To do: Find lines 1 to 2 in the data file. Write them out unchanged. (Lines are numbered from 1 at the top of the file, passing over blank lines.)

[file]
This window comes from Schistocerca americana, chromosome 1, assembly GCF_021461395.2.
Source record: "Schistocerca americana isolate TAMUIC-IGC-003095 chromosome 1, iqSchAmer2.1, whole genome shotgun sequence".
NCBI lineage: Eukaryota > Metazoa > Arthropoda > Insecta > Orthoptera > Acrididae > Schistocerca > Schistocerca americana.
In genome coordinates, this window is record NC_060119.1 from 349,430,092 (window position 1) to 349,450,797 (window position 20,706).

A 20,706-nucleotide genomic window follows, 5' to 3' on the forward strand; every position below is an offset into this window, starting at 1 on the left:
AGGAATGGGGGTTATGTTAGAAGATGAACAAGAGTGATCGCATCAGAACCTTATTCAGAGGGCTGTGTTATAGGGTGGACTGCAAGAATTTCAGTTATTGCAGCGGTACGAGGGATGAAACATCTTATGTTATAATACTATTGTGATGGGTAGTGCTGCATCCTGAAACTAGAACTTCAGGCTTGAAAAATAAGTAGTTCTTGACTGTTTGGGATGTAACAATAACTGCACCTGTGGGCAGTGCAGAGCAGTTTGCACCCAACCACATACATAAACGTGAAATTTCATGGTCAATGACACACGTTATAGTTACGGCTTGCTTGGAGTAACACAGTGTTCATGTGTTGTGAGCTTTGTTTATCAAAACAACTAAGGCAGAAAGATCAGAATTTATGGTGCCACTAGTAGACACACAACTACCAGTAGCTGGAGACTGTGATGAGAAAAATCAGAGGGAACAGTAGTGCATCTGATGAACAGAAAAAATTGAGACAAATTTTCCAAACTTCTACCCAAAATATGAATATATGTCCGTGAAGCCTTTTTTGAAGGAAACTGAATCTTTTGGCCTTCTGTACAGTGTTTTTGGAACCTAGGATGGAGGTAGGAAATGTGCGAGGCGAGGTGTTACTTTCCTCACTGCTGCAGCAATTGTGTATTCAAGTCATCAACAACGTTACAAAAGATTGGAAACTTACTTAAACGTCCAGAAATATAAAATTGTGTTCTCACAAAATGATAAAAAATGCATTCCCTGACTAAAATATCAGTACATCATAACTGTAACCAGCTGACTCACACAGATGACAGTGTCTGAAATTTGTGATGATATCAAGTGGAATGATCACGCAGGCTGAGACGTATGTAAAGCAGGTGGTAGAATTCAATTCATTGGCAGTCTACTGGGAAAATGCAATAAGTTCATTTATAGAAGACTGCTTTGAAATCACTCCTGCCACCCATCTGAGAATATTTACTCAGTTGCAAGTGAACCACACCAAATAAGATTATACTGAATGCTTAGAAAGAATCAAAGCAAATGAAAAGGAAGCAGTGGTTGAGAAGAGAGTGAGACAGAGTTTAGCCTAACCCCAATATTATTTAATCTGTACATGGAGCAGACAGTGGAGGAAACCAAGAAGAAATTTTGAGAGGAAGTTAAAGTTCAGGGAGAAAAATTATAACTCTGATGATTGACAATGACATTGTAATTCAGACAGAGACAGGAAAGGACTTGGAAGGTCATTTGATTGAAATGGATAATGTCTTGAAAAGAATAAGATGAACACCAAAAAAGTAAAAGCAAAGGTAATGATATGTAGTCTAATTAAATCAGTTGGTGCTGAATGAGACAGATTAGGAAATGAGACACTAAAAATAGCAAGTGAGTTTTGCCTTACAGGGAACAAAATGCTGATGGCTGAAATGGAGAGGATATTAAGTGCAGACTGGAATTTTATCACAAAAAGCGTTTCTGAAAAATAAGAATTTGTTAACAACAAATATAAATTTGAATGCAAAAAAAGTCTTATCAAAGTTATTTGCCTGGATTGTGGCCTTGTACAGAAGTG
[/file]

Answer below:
This window comes from Schistocerca americana, chromosome 1, assembly GCF_021461395.2.
Source record: "Schistocerca americana isolate TAMUIC-IGC-003095 chromosome 1, iqSchAmer2.1, whole genome shotgun sequence".